Photo by Rahul Pandit on Unsplash

I can’t believe it’s the last day of May – where did the time go? I spend too much time, it seems, staring at my screens and not enough staring out the window. Or better yet, as I suggested last Sunday, taking time to be outside.

Sometimes though, time spent staring at these screens offers up something special. The following is adapted from an email reflection shared this week by Tim Brown, ELCA Director of Congregational Stewardship. It was written for pastors like me, with too much on our minds and more than our share of distractions. And, it was too good not to share with you. On this last day of May, let it serve us as both devotion and prayer.


Maybe you’re already in “summer mode,” either personally or professionally, ready to relax and take it easy for a bit.


Maybe you’re a little anxious for the next few months. Congregational leaders tend to worry about things such as attendance, offerings and congregational engagement when warmer weather and vacations interrupt regular routines.


Maybe this year has been full of flowers for you, with things turning out exactly in your favor. Or maybe it’s been a rough year so far, a 2024 that you already wish were nearing its expiration date, though we’re not even at the halfway point.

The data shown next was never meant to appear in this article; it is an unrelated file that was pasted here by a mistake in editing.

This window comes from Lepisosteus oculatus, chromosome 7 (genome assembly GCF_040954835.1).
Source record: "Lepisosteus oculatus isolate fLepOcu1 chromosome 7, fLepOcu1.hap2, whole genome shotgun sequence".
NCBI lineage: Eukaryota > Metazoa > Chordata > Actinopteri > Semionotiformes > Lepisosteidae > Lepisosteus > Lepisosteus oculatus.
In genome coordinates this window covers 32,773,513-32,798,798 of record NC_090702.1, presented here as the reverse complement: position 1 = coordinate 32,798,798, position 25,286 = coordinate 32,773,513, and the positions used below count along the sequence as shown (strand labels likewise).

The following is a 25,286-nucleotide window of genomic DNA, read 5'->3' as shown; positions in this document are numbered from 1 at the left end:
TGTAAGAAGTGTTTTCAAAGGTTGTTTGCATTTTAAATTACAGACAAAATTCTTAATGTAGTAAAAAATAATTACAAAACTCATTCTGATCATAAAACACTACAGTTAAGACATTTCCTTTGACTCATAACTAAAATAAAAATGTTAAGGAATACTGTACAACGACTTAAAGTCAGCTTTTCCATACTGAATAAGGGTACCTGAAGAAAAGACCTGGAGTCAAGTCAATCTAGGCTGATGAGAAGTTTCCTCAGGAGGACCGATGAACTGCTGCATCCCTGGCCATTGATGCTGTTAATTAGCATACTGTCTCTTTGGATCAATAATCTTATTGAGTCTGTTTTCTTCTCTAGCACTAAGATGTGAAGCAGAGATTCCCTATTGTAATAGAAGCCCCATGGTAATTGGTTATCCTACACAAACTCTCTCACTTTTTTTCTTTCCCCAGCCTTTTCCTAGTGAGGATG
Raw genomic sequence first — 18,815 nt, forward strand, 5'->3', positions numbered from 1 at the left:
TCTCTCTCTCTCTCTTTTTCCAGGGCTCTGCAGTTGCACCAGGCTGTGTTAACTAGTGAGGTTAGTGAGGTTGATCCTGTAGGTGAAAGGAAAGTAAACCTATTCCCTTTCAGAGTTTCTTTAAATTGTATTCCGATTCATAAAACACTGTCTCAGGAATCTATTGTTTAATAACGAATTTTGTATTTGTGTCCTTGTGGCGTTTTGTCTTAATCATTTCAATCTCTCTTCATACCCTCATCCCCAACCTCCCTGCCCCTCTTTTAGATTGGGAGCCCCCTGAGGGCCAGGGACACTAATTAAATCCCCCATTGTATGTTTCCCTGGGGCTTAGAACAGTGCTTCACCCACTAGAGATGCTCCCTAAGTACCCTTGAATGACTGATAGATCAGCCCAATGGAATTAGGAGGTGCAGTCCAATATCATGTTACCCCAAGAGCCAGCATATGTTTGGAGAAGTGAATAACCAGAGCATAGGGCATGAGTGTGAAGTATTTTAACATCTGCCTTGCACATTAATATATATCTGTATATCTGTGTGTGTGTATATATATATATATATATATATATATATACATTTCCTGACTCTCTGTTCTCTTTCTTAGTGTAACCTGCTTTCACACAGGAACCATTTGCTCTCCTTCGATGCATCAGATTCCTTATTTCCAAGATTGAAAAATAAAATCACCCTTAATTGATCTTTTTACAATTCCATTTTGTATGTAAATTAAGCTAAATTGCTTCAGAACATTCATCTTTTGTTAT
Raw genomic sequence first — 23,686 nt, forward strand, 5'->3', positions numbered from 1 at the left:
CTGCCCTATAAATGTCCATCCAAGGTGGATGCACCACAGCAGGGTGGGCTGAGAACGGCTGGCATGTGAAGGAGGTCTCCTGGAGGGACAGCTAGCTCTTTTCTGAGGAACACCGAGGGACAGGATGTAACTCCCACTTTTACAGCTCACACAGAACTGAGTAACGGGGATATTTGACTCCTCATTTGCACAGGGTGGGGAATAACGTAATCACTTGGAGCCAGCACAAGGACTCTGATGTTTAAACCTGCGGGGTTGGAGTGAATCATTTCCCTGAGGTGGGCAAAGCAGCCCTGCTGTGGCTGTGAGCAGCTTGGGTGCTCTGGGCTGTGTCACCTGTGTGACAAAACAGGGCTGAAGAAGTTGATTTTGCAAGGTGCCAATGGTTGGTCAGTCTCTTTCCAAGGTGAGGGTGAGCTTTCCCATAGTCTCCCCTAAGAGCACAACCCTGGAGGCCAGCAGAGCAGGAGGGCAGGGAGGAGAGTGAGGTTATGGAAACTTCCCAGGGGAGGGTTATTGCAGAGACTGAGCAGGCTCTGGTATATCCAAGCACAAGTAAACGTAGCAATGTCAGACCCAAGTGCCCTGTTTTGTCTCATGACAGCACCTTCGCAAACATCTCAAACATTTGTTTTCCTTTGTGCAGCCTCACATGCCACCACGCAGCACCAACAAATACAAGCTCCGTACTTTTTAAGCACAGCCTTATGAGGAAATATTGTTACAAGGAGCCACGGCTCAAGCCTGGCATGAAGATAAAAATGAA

Part of the stewardship of our souls means taking a moment, however we find ourselves, to just “be” for a moment.

Be present, even now. No, seriously—stop reading, sit back and breathe for a second.

Be. Breathe. Be.

In finding moments to be we can take stock of what’s going on around us, giving thanks for the flowers, processing the anxiety for a moment (rather than letting it process us!), honoring what has been and mentally preparing for whatever may come.

May is a time when we can just be for a moment. Maybe.

However you find yourself this May, Beloved, I encourage you to be a good steward of your soul and find a way to just be, if only for a moment. After all, the spring rush can take a lot out of us, and though we often say we’ll “rest during the summer,” that doesn’t always happen.

Maybe there’s no time like the present, right?

It’s May. Let’s be.

May God’s Peace find you today. -Pastor Peter